Proceedings of the Zoological Society

, Volume 71, Issue 1, pp 83–87 | Cite as

Effect of Some Honeybee Diseases on Seasonal Mortality of Apis mellifera intermissa in Algeria Apiaries

  • Noureddine AdjlaneEmail author
  • Nizar Haddad
Research Article


With a view to identify the pathogens and to establish the role of these pathogens in regulation of the density of honey bee population occurring in the apiaries of the area concerned samples of honeybee were collected from the beekeepers in some parts of central Algeria It is revealed that Nosema sp., Varroa destrutor, Peanibacillus larvae are associated with the disease manifestation in honey bees. The presence of Nosema sp., Varroa destrutor, Peanibacillus larvae was analyzed using standard OIE methods. Spores of Paenibacillus larvae were detected in 56.6 % in winter 52.32 % in spring. 29.33 % in autumn and 11.25 % in summer. Nosema infestation was recorded in 47.91 % bee individuals during spring. Varroa infestation rate was maximum 12.57 % in summer and lowest 3.44 % in spring. Analysis of data indicates that Boumerdes and Tipaza, diseases induced mortality exceeds 10 % in honeybee. There exists a significant correlation between Nosema disease and mortalities in honeybees. Seasons play significant role, irrespective of pathogens, in disease manifestation.


Honey bee Diseases Mortality Apiary Algeria 


  1. Adjlane, N., S.E. Doumandji, and N. Haddad. 2012. Situation de l’apiculture en Algérie: Facteurs menaçant la survie des colonies d’abeilles locales Apis mellifera intermissa. Cahiers Agriculture 21: 235–241. doi: 10.1684/agr.2012.0566.Google Scholar
  2. Adjlane, N., K. Ameur Lain, N. Lecksir, N. Gharabi, and N. Haddad. 2013. Detection of paenibacillus larvae spores in honey samples from beekeepers of the central region of Algeria. Journal of Microbiology, Biotechnology and Food Sciences 3(1): 81–83.Google Scholar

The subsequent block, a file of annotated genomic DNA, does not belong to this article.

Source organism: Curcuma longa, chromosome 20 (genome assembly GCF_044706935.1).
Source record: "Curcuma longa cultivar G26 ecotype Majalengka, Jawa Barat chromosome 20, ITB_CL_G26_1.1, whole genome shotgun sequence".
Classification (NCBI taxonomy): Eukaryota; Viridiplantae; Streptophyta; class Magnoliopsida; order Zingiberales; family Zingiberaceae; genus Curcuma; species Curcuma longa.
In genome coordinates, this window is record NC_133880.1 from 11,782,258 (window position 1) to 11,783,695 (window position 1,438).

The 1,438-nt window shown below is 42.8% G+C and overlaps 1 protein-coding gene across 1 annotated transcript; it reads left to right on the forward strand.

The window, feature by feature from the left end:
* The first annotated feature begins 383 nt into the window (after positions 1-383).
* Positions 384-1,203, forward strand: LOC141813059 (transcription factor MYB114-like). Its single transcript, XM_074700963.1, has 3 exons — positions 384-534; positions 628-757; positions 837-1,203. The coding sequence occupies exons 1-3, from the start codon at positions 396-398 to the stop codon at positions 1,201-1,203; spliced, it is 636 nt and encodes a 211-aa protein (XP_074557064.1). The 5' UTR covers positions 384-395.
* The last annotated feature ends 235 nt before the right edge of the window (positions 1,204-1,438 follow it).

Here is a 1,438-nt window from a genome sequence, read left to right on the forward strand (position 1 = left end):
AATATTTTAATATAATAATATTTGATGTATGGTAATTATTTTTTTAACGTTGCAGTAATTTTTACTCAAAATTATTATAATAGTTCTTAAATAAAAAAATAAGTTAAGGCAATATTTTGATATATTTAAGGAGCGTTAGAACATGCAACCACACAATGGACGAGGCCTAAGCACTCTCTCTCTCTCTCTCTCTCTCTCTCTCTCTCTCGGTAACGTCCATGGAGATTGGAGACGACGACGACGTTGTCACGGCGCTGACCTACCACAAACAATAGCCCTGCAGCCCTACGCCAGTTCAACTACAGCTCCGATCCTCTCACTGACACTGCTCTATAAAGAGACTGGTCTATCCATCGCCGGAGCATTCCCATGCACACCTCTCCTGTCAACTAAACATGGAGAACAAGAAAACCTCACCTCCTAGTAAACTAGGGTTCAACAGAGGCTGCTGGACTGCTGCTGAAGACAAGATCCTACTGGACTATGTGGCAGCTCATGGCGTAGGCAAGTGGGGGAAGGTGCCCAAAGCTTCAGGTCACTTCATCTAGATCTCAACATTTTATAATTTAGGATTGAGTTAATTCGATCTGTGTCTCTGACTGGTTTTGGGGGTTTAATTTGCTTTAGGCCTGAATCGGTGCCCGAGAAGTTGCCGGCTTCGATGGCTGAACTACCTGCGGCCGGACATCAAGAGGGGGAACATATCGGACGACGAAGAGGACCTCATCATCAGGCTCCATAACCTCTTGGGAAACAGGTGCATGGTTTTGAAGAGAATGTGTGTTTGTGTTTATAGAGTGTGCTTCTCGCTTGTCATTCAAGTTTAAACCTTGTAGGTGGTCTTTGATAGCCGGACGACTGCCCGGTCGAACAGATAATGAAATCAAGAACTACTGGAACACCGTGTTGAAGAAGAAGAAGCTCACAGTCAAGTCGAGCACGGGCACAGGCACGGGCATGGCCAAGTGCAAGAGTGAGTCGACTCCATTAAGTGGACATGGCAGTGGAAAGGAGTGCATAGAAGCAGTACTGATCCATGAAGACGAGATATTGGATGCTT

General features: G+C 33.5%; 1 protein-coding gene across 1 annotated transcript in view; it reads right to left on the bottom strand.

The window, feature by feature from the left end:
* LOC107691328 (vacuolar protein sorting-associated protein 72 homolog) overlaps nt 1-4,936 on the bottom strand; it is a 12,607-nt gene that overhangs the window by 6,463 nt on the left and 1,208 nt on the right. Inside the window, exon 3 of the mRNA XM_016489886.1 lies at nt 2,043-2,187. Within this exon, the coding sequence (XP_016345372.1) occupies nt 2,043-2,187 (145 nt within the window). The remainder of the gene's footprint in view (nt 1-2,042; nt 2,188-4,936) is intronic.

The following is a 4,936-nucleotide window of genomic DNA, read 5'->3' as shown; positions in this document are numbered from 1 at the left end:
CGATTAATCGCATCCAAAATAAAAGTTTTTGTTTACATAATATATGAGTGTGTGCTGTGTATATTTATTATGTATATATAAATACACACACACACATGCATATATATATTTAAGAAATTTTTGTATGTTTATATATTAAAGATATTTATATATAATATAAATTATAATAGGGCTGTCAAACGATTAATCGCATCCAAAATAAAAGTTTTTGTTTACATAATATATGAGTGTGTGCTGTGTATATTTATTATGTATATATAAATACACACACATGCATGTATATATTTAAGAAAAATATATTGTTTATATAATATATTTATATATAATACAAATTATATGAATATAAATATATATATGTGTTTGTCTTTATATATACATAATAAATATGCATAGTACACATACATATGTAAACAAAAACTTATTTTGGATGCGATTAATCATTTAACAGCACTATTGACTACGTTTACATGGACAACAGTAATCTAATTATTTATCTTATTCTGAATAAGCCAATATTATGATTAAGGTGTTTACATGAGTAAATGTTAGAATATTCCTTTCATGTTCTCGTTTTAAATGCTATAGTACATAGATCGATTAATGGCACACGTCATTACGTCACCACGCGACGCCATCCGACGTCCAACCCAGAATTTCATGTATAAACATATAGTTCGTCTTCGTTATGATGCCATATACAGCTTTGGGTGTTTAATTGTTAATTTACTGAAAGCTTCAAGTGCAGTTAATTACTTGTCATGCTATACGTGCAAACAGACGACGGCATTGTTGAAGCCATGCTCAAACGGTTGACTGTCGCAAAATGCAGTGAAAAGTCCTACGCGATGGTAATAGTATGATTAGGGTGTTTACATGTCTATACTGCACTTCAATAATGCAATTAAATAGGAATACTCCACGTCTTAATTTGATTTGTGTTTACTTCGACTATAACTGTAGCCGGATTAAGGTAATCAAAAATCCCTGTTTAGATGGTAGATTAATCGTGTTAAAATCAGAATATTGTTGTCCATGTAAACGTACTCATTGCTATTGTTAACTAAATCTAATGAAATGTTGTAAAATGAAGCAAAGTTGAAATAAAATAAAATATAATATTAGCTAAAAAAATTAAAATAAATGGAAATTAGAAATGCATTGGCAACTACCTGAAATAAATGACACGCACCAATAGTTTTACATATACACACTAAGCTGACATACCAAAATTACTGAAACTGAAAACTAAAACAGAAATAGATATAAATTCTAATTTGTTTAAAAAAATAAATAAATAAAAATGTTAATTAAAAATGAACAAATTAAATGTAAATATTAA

3. Ball, L., and B.V. Bailey. 1991. Honey bee pathology, 125. London: Academic Press.Google Scholar
  4. Barbancon, J.M., and M. L’Hostis. 2007. Pathologie. Nosema qui es-tu ? La Santé de l’Abeille 3: 139–143.Google Scholar
  5. Branco, M.R., N.A.C. Kidd, and R.S. Pickard. 1999. Development of Varroa jacobsoni in colonies of Apis mellifera iberica and Mediterranean climate. Apidologie 30: 491–503.CrossRefGoogle Scholar
  6. Cantwell, G.E. 1970. Standard methods for counting Nosema spores. American Bee journal 110: 222–223.Google Scholar
  7. Copley, T.-R., and S.H. Jabaji. 2012. Honeybee glands as possible infection reservoirs of Nosema ceranae and Nosema apis in naturally infected forager bees. Journal of Applied Microbiology 112(1): 1–7.CrossRefGoogle Scholar
  8. Cox-Foster, D.L., S. Conlan, E.C. Holmes, G. Palacios, J.D. Evans, and N.A. Moran. 2007. A metagenomic survey of microbes in honey bee colony collapse disorder. Science 318: 283–287.CrossRefPubMedGoogle Scholar
  9. Dainat, B., J.D. Evans, Y.P. Chen, L. Gauthier, and P. Neumann. 2012. Dead or alive: Deformed wing virus and Varroa destructor reduce the life span of winter honeybees. Applied Environnemental Microbiology 78: 981–987. doi: 10.1128/AEM.06537-11.CrossRefGoogle Scholar
  10. Dietemann, V., F. Nazzi, S.J. Martin, D. Anderson, B. Locke, K.S. Delaplane, Q. Wauquiez, C. Tannahill, E. Frey, B. Ziegelmann, P. Rosenkranz, and J.D. Ellis. 2013. Standard methods for Varroa research. Journal of Apicultural Research. 52: 1–49. doi: 10.3896/IBRA. Scholar
  11. Dyess, E.G., and C.A. Wilson. 1978. A study of the seasonal variations of Nosema apis Zander of honey bee in Mississippi. American Bee Journal 118: 33–35.Google Scholar
  12. Fries, I. 1993. Nosema apis: A parasite in the honey bee colony. Bee World 74: 5–19.CrossRefGoogle Scholar
  13. Guzman-Novoa, E., L. Eccles, Y. Calvete, J. Mcgowen, P.G. Kelly, and A. Corra-Benitez. 2010. Varroa destructor is the main culprit for the death and reduced populations of overwintered honey bee (Apis mellifera) colonies in Ontario, Canada. Apidologie 41: 443–450.CrossRefGoogle Scholar